The concept of discrimination in the public perception is unequivocally perceived negatively. However, the problem seems to be the formulation of its definition, which could be applied with more nuance in specific cases.

Certainly, it is not in itself the establishment of criteria for admission to certain activities or statuses. It is difficult to see as discrimination the fact that prestigious universities will not accept students with poor or average academic results. Going further, however, one might ask whether, if the admissions criteria were based only on academic performance, but the majority of rejected candidates were women or minorities, could this be considered discrimination? On the contrary, if certain privileges were granted to these groups because of their other characteristics, would this constitute discrimination against those with higher scores who did not get into the university? It seems important to distinguish between legitimate differentiation and arbitrariness – for example, rejecting all candidates whose surnames begin with the letter “z” could be considered an arbitrary decision.

The point of controversy in current debates on equal treatment is becoming not only words, but above all their interpretation. The factors on the basis of which “in particular” it is forbidden to discriminate usually include gender, religion, sexual orientation and – increasingly – so-called “gender identity”.  In my view, it should be noted that, as a general rule, equal treatment should be claimed in those situations where identical circumstances can be said to exist. For example, it is not claimed that a 14-year-old is discriminated against because he cannot get married even if he would like to, or if a holder of only Polish citizenship is not entitled to vote in elections for the President of the United States.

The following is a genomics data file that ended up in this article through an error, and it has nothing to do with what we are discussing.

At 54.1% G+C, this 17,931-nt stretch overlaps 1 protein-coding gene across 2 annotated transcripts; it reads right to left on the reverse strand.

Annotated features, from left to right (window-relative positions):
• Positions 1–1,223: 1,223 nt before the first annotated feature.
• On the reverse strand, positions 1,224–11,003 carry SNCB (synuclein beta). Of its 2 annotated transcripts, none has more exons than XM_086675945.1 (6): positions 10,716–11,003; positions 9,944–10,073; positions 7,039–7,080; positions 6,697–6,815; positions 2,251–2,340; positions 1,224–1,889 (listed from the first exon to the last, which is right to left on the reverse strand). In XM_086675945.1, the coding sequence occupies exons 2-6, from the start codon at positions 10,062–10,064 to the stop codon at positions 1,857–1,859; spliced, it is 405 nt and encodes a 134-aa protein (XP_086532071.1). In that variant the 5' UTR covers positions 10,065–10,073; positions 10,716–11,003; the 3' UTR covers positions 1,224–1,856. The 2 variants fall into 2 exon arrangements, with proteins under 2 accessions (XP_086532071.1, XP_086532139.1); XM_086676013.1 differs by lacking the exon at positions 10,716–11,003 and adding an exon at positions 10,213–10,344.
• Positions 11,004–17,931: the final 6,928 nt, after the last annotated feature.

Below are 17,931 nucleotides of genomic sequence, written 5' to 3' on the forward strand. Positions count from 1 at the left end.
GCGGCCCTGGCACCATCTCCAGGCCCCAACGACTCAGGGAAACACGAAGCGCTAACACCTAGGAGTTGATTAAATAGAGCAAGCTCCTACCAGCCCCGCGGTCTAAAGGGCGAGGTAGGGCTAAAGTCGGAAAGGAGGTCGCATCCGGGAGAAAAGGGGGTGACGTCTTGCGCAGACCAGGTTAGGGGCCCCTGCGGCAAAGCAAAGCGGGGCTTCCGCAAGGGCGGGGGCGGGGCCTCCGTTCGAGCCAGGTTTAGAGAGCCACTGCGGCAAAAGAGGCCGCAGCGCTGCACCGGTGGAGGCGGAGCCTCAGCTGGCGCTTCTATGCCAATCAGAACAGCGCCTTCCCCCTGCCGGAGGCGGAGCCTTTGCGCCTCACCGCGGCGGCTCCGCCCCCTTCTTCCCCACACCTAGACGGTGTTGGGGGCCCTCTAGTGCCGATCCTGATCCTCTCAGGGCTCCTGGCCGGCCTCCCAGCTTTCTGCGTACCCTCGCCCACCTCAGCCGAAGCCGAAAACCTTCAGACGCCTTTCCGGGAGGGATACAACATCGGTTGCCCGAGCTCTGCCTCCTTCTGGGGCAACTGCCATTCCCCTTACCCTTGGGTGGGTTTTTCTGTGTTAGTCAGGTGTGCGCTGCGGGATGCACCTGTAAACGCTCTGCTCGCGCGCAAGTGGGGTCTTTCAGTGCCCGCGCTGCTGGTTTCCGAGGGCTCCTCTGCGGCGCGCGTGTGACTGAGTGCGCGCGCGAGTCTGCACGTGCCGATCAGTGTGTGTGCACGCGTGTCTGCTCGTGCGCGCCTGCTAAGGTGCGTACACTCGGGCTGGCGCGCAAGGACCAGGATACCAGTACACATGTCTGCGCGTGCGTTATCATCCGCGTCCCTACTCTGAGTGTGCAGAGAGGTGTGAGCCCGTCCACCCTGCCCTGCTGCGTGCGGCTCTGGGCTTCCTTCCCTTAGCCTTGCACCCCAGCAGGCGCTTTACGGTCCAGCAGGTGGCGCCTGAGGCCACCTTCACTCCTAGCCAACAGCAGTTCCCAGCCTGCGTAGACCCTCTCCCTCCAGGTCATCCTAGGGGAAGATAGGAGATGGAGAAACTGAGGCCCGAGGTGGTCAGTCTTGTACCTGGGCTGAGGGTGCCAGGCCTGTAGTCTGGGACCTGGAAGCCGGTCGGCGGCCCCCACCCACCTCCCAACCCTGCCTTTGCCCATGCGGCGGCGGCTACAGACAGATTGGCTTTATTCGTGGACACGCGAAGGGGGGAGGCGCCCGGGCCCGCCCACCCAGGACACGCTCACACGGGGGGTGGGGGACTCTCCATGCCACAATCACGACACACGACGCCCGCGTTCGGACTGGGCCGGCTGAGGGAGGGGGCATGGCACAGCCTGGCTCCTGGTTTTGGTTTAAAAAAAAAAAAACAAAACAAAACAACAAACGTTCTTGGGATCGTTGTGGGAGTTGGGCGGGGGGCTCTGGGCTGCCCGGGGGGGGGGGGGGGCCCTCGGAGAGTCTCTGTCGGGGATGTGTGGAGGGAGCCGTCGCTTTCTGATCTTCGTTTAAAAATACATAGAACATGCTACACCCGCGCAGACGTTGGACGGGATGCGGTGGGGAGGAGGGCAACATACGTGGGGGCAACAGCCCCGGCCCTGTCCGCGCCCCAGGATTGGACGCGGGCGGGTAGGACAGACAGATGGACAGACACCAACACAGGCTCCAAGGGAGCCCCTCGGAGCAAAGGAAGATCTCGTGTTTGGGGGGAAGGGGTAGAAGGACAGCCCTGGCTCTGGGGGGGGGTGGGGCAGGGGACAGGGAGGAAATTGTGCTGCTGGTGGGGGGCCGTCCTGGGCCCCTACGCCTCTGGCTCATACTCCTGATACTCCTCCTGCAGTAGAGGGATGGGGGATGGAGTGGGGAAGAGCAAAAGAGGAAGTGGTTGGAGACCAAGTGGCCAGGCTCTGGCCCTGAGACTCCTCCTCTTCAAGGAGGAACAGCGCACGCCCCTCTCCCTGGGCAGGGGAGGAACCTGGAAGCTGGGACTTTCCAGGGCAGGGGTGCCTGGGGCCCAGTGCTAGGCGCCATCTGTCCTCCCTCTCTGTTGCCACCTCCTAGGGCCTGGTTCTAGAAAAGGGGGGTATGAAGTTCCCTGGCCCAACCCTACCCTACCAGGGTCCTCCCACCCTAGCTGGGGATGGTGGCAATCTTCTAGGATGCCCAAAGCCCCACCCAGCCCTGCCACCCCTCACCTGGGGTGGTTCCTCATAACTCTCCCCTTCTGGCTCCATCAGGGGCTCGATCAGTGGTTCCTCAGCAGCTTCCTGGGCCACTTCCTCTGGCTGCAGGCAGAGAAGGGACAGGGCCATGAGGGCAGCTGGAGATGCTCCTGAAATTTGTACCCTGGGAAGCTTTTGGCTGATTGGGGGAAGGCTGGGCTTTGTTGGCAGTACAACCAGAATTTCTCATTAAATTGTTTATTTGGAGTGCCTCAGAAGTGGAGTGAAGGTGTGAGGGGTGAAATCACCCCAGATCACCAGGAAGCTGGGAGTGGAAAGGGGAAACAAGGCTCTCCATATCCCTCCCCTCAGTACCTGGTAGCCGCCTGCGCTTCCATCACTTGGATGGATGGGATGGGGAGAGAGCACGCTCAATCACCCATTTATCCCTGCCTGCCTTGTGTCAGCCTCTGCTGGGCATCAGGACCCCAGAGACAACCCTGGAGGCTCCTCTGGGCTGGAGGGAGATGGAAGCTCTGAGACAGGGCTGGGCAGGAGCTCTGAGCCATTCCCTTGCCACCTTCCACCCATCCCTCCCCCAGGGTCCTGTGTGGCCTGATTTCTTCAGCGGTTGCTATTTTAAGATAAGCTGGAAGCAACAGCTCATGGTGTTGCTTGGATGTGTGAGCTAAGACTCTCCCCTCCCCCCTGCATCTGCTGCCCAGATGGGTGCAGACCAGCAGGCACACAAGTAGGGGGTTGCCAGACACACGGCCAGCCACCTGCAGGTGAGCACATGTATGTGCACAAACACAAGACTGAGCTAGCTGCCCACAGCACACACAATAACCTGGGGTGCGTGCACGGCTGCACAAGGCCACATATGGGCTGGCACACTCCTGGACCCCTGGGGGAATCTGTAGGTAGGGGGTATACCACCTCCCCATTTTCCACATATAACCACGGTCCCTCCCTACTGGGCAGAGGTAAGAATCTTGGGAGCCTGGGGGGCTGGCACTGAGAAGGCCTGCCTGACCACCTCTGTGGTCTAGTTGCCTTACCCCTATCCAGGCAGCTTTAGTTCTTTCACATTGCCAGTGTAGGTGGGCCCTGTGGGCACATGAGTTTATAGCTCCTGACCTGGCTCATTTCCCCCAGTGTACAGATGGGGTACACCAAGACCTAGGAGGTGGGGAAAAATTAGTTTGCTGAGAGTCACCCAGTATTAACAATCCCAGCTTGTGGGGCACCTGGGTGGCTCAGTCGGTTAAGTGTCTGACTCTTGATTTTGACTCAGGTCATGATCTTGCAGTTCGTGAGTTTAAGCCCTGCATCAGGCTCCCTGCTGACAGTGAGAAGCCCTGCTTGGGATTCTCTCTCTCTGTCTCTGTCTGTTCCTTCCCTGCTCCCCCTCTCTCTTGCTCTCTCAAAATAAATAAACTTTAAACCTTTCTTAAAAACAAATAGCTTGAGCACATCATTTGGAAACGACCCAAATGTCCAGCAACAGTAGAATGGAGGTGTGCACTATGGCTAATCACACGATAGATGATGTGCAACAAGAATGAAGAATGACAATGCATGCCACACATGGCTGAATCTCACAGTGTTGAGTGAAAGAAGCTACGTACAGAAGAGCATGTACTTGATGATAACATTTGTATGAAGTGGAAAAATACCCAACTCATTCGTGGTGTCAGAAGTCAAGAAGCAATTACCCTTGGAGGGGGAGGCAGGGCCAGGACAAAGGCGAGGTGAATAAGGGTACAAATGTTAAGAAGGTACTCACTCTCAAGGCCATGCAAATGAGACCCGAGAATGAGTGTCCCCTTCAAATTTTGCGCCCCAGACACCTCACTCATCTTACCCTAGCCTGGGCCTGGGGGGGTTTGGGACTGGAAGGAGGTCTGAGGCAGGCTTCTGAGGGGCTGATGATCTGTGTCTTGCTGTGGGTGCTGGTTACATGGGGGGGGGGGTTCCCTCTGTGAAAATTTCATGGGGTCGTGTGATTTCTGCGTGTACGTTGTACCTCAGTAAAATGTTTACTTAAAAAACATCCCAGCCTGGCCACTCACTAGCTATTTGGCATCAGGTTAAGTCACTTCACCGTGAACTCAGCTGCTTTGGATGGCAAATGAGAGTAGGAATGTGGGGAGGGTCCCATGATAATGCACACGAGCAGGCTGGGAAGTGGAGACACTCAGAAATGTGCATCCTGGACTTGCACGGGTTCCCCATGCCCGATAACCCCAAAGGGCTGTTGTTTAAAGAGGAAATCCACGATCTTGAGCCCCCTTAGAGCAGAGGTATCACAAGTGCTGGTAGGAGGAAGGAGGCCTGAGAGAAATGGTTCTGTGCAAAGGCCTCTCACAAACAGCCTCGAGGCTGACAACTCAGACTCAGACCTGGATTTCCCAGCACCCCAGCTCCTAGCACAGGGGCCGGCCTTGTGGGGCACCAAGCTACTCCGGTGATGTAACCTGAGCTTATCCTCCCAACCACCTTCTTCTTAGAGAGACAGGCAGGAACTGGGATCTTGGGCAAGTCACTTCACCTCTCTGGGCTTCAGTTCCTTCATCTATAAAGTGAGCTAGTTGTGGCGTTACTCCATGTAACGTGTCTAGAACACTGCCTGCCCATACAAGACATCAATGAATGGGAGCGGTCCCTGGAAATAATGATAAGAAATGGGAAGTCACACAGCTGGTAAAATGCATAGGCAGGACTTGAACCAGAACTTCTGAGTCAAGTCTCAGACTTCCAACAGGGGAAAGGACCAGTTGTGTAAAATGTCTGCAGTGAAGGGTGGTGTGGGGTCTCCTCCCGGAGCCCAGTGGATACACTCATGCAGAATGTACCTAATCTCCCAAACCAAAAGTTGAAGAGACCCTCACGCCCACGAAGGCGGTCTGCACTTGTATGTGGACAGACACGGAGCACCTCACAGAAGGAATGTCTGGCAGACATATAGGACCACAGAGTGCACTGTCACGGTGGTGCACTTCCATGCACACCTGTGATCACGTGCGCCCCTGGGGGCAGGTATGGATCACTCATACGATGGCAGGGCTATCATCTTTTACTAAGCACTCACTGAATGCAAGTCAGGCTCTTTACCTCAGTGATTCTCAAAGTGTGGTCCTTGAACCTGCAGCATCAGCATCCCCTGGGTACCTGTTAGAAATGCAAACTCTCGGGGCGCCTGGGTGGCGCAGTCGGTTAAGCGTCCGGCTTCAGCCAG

Zeid Raad Al Hussein, the United Nations High Commissioner for Human Rights from 2014 to 2018, in his report suggests countering discrimination through legal recognition of same-sex unions, noting, however, that “under international law, states are not obliged to recognize same-sex marriages.”  Another UN entity, the UN for LGBT Equality, recommends the adoption of anti-discrimination laws prohibiting discrimination on the basis of sexual orientation and gender identity in employment, education, health care and identification.

The issue of “identification” is also rather mysterious. In relation to the prohibition of discrimination based on gender identity, a U.S. court battle (eventually won) in Franciscan Alliance v. Azar was fought by doctors at a Franciscan hospital who refused to perform a sex reassignment procedure. According to the original interpretation of the law, they could not refuse it even in the case of children or people in whom – according to their knowledge – it would be highly harmful.

The understanding of gender discrimination also varies. While legitimate demands for equal pay for equal work or economic recognition of work done in the home are generally considered valid by Christian denominations, a problem arises in the case of the reproductive rights understood as rights including an access to abortion and free contraception. The UN Human Rights Committee, referring to the case of Mellet v. Ireland, considered that the refusal of abortion was an example of discrimination on the basis of sex, because termination of pregnancy is always refused to a woman, not a man.

We are all equal in dignity and should respect one another. Anti-discrimination legislation in general is not a bad idea, but we must be careful with its understanding, if we don’t want to lose our freedoms – particularly, the freedom to respectfully disagree. [i]

[i] This text is partly taken from my master thesis about the relation between freedom of conscience and “new human rights” (thesis in progress).